It is unclear what the registration system for newspapers might consist of, and so it is not possible to assess it against the standards set out above. It may be noted, however, that the Council is not an independent body. Furthermore, the good faith of the government in imposing a registration requirement has to be questioned given that it has unnecessarily been layered on top of a very repressive licensing system.

Some regulation of print media ownership may be necessary to prevent undue concentration of ownership in this sector, or between this sector and broadcasting. However, the powers of the Council to regulate both local and foreign investment in the print media sector are completely undefined and are not even linked to the objective of preventing undue concentration of ownership. Furthermore, the rule on foreign ownership suggests an overall suspicion of foreign involvement, as opposed to some more legitimate social goal. Although excessive foreign control may be a matter of concern, in general, foreign investment can be a very important source of funding, as well as of expertise and access to foreign content, for media outlets.


· The proposed licensing system for newspapers should be removed from the draft Bill.

· The proposed registration system should either be removed entirely, or completely revised to bring it into line with international standards, including by making it clear that the Council has no discretion to refuse to register a newspaper.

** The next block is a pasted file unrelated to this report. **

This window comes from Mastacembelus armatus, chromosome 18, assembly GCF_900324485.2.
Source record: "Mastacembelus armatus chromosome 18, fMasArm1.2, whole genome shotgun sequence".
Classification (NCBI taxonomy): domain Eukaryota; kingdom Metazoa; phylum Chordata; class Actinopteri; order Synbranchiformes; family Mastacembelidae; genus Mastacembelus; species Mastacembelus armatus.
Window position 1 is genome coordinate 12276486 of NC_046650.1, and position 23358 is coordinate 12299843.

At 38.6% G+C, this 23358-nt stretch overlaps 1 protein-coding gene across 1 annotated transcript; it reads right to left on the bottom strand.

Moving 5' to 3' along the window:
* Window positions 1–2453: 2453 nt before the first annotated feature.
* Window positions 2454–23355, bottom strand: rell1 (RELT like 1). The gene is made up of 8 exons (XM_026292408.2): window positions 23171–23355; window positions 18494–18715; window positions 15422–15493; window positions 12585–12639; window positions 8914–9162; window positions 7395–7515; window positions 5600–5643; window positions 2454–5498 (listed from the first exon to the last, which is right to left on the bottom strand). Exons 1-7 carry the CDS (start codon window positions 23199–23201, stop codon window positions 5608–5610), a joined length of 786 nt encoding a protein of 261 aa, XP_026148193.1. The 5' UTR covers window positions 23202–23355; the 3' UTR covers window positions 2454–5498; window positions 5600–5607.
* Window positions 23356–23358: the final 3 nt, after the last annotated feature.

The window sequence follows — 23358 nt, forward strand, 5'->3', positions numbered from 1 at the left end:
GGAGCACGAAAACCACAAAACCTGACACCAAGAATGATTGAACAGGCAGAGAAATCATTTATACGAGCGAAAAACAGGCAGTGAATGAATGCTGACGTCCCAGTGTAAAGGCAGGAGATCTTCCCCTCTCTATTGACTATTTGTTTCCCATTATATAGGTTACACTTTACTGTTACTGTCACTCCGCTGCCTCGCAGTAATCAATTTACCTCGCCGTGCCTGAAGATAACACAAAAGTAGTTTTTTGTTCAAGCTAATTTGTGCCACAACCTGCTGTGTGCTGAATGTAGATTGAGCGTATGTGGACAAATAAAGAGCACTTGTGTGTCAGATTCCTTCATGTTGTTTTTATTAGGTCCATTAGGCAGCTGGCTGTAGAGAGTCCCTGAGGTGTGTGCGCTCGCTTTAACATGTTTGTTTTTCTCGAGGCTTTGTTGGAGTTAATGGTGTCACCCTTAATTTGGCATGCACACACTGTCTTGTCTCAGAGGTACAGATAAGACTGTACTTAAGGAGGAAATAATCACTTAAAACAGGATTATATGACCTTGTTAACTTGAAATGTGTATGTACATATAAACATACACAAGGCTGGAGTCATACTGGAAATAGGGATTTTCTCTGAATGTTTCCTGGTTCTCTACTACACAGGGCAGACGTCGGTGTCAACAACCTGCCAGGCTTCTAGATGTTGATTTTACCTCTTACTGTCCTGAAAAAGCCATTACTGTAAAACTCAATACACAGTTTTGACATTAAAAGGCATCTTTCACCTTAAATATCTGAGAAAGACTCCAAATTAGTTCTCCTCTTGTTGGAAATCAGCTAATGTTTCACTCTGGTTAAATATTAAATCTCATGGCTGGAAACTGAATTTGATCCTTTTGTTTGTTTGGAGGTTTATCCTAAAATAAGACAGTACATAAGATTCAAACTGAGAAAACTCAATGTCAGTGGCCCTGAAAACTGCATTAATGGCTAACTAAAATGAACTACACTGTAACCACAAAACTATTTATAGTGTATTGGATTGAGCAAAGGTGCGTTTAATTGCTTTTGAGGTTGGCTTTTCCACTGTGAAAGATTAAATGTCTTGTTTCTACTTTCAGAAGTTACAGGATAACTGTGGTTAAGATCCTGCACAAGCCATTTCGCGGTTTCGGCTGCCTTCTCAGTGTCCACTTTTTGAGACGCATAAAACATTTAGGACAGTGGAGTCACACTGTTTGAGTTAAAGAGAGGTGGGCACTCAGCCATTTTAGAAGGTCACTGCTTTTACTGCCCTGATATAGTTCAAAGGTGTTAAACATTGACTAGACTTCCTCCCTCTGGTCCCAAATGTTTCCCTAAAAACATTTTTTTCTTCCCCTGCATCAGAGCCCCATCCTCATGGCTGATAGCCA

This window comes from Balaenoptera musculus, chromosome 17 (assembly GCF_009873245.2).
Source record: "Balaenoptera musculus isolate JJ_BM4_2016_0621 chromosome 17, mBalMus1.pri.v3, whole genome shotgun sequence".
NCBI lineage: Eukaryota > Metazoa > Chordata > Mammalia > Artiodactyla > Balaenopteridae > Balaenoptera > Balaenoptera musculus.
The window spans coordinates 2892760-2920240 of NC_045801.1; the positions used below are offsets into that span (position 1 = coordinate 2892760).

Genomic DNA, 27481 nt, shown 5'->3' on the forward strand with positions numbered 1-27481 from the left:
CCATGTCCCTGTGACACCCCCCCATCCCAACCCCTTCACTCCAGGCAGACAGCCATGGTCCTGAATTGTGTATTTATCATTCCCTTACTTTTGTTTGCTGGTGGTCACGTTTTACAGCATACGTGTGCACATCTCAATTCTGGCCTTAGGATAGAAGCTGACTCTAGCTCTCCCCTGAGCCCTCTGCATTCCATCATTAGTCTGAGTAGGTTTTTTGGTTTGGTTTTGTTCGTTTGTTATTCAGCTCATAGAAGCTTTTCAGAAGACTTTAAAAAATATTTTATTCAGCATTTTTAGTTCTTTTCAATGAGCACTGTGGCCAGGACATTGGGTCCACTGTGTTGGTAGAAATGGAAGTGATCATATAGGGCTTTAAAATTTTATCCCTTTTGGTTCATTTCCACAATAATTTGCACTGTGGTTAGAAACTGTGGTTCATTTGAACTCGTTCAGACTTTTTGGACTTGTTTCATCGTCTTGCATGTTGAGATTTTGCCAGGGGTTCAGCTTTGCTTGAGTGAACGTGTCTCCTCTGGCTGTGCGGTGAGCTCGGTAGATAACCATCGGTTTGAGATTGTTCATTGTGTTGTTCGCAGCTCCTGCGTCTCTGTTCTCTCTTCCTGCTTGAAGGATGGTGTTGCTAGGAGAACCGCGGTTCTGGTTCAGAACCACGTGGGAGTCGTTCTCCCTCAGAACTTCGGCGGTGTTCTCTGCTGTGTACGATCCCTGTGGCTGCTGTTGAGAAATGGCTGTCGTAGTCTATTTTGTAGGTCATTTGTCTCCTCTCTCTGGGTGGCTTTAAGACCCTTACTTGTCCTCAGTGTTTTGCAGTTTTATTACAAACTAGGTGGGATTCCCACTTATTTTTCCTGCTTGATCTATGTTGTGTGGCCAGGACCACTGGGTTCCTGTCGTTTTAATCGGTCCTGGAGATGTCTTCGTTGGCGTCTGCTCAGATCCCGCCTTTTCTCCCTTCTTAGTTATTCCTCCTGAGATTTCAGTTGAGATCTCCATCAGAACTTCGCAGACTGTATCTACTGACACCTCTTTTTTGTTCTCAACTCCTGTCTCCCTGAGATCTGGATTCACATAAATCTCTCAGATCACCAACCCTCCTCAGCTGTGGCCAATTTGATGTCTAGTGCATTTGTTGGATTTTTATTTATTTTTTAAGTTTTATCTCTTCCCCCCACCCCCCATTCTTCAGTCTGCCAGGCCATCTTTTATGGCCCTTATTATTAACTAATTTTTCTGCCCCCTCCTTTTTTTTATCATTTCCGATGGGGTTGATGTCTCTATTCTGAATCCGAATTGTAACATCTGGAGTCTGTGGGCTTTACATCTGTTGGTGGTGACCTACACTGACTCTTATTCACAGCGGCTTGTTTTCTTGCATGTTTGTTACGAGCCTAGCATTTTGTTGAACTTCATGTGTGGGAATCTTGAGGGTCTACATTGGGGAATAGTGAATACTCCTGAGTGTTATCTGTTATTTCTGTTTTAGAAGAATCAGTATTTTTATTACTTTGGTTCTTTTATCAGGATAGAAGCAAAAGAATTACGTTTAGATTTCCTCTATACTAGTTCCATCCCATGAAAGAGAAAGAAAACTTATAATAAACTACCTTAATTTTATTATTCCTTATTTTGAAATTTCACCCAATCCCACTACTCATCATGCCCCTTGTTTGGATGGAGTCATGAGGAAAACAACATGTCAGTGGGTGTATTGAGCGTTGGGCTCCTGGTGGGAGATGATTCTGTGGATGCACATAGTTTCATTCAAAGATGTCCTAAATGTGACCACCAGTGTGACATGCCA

The powers of the Council to regulate investment in the print media sector should either be removed entirely or constrained to pursuing legitimate objectives, such as the prevention of undue control by one individual over the print media sector.

Content Regulation

Section 3 of the draft Bill would add to the functions of an editor, as spelt out in section 6 of the Act, the obligation to ensure that nothing “prejudicial to the national security” is published. Section 9 of the Bill would add a new section to the Act making it a crime to publish material that is “prejudicial to national security or stability and unity or utterances that are injurious to relations between Uganda and her neighbours or friendly countries.” It would also make it a crime to publish material that “amounts to economic sabotage”.

Section 6(7) of the draft Bill sets out a number of grounds for revoking a newspaper’s licence. These include, once again, publishing material that is “prejudicial to national security, stability and unity” or to “Uganda’s relations with new neighbours or friendly countries”, or that “amounts to economic sabotage”. A licence may also be revoked for breach of any condition contained in it, regardless of how minor the breach may be.


The obsessive focus in the draft Bill with protecting national security is immediately apparent. This is an undefined term which is simply too vague to be legitimate as a restriction on freedom of expression, let alone to serve as the basis for a non-independent administrative body such as the Council to revoke the licence of a newspaper. Newspapers should be free to engage in reporting or criticism on matters relating to national security. In most cases, such criticism actually enhances security, as it is often only when problems are exposed in this way that they are taken seriously by security officials.